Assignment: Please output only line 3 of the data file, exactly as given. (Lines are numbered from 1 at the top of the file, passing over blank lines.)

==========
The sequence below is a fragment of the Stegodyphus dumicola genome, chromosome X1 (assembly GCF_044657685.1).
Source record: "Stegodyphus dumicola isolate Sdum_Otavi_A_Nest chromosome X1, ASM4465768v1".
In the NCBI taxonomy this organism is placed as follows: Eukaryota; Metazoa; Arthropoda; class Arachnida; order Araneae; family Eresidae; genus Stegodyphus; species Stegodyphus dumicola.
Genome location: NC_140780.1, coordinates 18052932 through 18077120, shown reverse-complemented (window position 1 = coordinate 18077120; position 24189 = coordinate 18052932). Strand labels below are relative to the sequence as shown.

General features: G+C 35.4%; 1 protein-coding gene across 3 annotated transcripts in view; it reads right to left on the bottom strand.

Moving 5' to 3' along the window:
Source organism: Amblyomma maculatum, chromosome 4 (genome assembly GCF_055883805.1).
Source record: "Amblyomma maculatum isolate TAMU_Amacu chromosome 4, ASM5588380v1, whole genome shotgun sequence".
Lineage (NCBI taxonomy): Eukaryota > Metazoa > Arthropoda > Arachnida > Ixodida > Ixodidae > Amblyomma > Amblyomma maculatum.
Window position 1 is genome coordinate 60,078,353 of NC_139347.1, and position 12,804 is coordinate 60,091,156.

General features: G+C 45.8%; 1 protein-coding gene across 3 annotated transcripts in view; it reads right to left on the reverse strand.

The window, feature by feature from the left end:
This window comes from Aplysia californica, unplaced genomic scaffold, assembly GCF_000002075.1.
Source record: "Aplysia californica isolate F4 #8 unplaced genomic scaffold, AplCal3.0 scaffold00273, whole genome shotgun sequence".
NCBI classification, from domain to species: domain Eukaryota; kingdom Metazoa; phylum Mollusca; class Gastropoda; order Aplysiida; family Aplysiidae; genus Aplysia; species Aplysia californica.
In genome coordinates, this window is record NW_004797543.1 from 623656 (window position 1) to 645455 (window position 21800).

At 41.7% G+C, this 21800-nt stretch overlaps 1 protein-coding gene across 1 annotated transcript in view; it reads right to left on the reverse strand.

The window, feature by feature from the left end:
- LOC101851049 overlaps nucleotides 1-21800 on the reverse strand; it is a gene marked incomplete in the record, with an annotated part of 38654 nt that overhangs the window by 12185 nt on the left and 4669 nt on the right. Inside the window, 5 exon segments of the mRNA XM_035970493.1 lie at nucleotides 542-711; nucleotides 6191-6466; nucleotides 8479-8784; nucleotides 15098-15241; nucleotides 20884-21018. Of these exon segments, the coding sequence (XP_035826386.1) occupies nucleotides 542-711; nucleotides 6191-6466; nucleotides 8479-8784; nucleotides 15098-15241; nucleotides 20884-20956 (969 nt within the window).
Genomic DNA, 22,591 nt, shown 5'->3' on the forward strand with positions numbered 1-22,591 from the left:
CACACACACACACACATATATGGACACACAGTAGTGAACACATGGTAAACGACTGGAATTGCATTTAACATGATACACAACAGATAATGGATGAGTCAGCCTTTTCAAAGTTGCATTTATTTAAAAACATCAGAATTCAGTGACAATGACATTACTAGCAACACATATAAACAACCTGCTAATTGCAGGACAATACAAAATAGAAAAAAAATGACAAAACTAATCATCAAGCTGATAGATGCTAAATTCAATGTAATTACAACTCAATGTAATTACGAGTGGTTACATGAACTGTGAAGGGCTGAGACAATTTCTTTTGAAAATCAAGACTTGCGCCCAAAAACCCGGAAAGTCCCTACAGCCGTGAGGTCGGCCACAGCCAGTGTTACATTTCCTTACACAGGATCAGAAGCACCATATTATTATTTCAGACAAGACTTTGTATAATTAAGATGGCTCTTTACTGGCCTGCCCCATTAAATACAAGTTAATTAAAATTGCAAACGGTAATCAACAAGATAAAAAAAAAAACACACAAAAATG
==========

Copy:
In the NCBI taxonomy this organism is placed as follows: Eukaryota; Metazoa; Arthropoda; class Arachnida; order Araneae; family Eresidae; genus Stegodyphus; species Stegodyphus dumicola.